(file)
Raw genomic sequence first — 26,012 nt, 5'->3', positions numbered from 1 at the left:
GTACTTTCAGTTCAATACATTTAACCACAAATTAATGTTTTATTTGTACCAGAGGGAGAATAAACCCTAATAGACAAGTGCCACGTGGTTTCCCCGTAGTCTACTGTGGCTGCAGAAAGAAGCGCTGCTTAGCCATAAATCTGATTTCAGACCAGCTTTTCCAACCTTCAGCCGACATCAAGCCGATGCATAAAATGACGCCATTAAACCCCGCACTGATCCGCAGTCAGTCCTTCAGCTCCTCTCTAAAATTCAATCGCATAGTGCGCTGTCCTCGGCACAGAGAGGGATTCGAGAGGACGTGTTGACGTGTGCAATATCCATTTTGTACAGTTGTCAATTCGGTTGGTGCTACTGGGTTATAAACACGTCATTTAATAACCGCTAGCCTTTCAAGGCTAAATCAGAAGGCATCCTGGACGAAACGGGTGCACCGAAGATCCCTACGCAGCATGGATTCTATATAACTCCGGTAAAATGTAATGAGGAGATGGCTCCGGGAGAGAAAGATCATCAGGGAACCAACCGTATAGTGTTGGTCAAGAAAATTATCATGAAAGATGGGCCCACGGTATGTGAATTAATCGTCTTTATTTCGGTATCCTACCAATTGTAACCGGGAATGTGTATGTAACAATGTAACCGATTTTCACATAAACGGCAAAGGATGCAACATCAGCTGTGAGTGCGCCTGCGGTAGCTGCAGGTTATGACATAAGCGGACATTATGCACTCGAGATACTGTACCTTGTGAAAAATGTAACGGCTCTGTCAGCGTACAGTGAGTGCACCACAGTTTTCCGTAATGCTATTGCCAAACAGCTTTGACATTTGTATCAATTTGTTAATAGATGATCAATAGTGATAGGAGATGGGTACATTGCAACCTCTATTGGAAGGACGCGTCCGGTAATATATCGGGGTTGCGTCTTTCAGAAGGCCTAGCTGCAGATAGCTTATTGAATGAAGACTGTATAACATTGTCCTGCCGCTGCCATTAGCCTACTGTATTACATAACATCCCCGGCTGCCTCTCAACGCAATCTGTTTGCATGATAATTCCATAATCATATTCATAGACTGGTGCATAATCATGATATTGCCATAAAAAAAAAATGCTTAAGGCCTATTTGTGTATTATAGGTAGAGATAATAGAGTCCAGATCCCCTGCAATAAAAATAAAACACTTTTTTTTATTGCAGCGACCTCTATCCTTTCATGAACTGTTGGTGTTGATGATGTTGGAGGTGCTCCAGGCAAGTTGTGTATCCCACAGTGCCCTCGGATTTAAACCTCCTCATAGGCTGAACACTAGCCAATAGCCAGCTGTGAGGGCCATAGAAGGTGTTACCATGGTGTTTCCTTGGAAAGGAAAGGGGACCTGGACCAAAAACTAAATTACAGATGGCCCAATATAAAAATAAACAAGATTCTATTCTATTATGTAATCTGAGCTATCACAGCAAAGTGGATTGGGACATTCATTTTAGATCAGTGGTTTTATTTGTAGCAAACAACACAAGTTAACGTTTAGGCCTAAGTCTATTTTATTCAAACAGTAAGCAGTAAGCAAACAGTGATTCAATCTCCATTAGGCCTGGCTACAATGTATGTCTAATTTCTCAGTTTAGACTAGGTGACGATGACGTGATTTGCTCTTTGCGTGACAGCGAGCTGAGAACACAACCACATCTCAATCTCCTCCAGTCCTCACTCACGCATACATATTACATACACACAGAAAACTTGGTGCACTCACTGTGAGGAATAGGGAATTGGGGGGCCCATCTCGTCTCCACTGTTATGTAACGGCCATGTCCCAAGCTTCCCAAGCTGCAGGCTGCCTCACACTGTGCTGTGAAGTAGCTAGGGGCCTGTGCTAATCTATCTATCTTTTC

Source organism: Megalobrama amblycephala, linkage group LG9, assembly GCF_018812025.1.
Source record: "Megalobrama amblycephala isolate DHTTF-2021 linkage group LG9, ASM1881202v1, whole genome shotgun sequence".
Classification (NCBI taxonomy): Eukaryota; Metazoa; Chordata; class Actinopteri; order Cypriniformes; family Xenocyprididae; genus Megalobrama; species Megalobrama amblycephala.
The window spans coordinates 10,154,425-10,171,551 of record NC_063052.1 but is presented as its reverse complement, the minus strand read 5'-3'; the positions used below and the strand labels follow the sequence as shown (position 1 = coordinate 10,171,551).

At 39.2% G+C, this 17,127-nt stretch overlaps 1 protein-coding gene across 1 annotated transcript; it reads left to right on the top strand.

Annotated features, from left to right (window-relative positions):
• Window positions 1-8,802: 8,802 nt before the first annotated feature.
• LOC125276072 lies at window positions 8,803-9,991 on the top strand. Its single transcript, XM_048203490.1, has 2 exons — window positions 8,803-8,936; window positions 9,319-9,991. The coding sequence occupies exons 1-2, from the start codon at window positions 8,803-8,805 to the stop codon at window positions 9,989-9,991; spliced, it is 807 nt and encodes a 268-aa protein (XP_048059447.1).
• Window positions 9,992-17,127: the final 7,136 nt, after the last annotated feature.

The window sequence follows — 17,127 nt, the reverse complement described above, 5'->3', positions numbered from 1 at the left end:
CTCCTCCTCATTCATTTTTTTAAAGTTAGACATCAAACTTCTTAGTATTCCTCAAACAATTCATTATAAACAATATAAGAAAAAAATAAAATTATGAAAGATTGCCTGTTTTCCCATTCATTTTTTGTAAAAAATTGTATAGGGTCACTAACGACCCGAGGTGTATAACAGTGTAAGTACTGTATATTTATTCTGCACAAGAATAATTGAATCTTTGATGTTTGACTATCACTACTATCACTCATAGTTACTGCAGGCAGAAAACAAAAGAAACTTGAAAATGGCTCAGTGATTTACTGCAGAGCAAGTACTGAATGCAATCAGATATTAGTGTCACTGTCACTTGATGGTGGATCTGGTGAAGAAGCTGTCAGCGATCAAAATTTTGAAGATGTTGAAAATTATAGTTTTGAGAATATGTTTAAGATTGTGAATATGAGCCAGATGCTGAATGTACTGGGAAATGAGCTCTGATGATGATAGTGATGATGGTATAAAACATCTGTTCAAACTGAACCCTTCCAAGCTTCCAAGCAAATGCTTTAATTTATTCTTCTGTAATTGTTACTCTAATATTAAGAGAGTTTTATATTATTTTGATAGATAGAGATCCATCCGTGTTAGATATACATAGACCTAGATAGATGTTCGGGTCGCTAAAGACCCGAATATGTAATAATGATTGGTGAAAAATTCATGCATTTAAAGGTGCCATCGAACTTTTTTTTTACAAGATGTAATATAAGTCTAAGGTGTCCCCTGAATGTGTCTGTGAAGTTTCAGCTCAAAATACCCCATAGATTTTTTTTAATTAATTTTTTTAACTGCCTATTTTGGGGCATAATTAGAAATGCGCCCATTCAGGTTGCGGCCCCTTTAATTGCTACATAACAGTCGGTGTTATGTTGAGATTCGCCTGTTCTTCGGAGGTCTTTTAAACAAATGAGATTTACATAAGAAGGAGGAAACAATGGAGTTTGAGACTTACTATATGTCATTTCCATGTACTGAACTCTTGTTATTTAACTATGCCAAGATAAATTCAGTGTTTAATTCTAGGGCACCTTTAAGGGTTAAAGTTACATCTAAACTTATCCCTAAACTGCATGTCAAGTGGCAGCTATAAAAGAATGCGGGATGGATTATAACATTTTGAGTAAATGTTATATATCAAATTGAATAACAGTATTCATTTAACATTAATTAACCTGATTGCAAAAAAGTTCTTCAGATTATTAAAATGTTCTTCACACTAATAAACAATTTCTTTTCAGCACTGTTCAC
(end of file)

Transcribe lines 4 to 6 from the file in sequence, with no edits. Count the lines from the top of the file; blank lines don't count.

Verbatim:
Source record: "Megalobrama amblycephala isolate DHTTF-2021 linkage group LG9, ASM1881202v1, whole genome shotgun sequence".
Classification (NCBI taxonomy): Eukaryota; Metazoa; Chordata; class Actinopteri; order Cypriniformes; family Xenocyprididae; genus Megalobrama; species Megalobrama amblycephala.
The window spans coordinates 10,154,425-10,171,551 of record NC_063052.1 but is presented as its reverse complement, the minus strand read 5'-3'; the positions used below and the strand labels follow the sequence as shown (position 1 = coordinate 10,171,551).